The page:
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KCSO advises how to prevent car break-ins

Posted: September 21, 2015 10:33 a.m.
Updated: September 21, 2015 1:00 a.m.
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Kershaw County Sheriff Jim Matthews

With a recent rash of vehicle break-ins in the West Wateree area of Kershaw County, Sheriff Jim Matthews and lead investigator Capt. Steve Knafelc are cautioning residents to guard their valuables and not make their vehicles easy targets.

Kershaw County Sheriff’s Office (KCSO) reports in recent weeks have said the crimes generally have happened in the early morning hours between 1 and 5 a.m., with several thefts occurring along a particular street or two as suspects work their way through the neighborhoods under the cover of darkness.

“It’s some young, male subjects that go out at night time and they’ve been hitting subdivisions because the homes are more concentrated. If a car is locked, they’ll break the window and get in and steal whatever’s of value. People leave all kinds of valuable things in their cars -- there’s GPS units, laptop computers, guns, money, you name it,” Matthews said. “If a car is not locked, they’ll try it and get in, so I’m telling people to not lock their cars and don’t leave anything in them. That way they don’t have to pay for a broken window. But it’s a natural instinct to lock your car, but if somebody wants to break in, they’re going to bust your window.”

Matthews said he realizes it’s inconvenient to remove valuables from your vehicle and take them into your residence every day, but it’s the most effective way to deter theft and send the suspects looking for earier prey..

“People are just careless and quick. Their lives are busy and they get home, close the car, lock it, have dinner, play with the kids, help with homework and they leave important stuff in their vehicle and it’s a crime of opportunity, basically,” Matthews said. “It’s the option that people have. They can lock it and feel secure, but it’s not really secure because it’s a piece of glass. The number one thing is to not leave anything in the cars. If these guys go around in a neighborhood and go in the cars and they’re not finding anything, then there’s not a problem.”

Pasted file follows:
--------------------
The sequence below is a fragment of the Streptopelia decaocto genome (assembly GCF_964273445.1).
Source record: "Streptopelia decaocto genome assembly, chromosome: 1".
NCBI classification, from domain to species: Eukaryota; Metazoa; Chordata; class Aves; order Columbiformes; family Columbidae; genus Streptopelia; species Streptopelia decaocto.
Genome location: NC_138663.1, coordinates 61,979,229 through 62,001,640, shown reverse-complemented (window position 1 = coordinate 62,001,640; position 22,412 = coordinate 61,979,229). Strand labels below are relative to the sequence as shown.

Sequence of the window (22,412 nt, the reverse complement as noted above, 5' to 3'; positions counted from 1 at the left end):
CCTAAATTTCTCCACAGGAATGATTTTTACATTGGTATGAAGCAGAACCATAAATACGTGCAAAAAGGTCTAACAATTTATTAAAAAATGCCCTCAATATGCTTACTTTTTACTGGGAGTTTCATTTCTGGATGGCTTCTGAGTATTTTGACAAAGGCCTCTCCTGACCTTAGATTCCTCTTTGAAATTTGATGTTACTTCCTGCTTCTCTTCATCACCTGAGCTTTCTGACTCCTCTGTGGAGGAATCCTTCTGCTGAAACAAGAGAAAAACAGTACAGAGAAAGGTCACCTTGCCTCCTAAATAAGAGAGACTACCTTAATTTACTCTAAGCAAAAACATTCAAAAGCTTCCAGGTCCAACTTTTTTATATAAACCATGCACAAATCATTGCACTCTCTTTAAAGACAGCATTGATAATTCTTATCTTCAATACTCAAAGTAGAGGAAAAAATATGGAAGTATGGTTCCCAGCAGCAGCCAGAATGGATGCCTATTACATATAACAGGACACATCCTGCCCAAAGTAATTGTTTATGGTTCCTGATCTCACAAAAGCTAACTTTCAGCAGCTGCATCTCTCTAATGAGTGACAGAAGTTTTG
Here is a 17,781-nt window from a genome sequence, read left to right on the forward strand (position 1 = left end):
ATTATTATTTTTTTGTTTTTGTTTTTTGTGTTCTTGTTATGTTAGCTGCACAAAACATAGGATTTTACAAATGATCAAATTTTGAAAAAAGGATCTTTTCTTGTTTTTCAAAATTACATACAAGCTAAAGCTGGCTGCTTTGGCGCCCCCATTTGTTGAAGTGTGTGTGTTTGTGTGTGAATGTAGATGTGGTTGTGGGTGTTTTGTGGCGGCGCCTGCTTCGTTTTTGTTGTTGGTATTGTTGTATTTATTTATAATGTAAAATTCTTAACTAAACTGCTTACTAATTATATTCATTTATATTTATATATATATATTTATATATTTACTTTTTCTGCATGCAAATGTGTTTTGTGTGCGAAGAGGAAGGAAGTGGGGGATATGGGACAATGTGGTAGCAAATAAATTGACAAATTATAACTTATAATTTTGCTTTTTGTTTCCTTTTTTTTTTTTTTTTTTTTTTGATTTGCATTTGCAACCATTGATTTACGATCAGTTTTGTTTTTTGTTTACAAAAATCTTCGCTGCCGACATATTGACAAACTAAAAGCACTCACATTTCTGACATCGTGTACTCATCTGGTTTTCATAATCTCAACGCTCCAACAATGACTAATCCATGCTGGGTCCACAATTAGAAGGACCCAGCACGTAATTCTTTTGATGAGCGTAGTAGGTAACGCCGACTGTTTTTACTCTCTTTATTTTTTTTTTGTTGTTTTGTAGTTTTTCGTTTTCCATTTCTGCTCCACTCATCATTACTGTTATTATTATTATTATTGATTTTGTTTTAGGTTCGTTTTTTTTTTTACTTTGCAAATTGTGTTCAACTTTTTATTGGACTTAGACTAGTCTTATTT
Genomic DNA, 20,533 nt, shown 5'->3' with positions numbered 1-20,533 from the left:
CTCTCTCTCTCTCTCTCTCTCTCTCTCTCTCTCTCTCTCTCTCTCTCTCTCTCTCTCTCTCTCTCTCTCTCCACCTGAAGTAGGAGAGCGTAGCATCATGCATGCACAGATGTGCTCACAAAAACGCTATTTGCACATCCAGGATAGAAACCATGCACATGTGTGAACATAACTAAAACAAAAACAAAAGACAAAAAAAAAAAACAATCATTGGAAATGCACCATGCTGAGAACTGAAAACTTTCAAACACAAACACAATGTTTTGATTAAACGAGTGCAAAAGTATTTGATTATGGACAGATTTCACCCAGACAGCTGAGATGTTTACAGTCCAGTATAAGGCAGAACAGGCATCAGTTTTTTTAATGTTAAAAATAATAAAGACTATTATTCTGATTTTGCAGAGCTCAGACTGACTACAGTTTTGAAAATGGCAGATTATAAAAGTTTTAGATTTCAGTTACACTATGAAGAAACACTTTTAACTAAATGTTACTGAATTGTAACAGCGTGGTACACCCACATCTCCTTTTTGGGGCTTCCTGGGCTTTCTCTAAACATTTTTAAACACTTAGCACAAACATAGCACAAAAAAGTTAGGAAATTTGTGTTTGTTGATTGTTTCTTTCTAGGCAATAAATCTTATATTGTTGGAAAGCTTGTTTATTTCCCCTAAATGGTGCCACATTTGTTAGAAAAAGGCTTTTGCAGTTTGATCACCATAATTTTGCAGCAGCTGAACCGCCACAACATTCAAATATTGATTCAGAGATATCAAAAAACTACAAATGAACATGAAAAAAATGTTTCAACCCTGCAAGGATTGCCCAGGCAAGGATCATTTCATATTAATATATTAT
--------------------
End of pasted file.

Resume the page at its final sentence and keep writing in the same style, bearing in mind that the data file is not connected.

Knafelc said the investigation into the thefts is open and ongoing, but said his team has some suspects in mind who have a criminal history.

“We’ve worked tirelessly over the past month now. They’ve hit four neighborhoods: Wedgewood, Hunters Crossing, Pepper Ridge and Rocky Branch. We’ve got them on video, but they’re covered up head to toe with gloves, masks and glasses. It’s tough to pinpoint exactly who it is,” Knafelc said. “It’s more than one, it’s two or three. People are leaving their cars unlocked, leaving their garages open and it’s an opportunity for them to hit very easily.”

Knafelc said the thieves move from car to car on foot, hiding in the shadows and in bushes along the way.

Matthews said his deputies have been allowed to work overtime in the affected areas, but can’t be everywhere at all times.

“We don’t have enough deputies to patrol. They’re answering calls, which is why I’m always asking for more people, because we can’t be proactive with the manpower we now have. We did get approval for some overtime,” Matthews said. 

He and Knafelc said other crimes of opportunity have been on the rise throughout the county, with lawnmowers, ATVs, mopeds, utility trailers and other unsecured, valuable items being stolen from open sheds, barns and from underneath carports. Again, they cautioned residents to keep such items hidden and secured.

“Keep them locked up and out of sight, and I have always advocated (for) people writing down the serial numbers on things. When a deputy goes out and makes a report, if it’s got a serial number on it, we need that serial number. If we find that item at a guy’s house and there’s a bunch of stuff we know is stolen, we can’t prove a single item was stolen unless we have the serial number or some identifying mark,” Matthews said. “People are just too busy to write this stuff down. If you have anything of value, write down the serial numbers and keep them in a separate place. If we find it at some yahoo’s house and run it through the system and it comes back as stolen, we’ve got them.”

Descriptions and serial numbers of stolen goods are entered into the National Crime Information Center, which uses a computer database available to law enforcement all over the United States.

“We sometimes get blamed for not doing our jobs, but the people have set themselves up to be a victim. It’s much easier to not be a victim that it is to be a victim and then solve the crime,” Matthews said. “People just have to be a little more responsible with their goods.”


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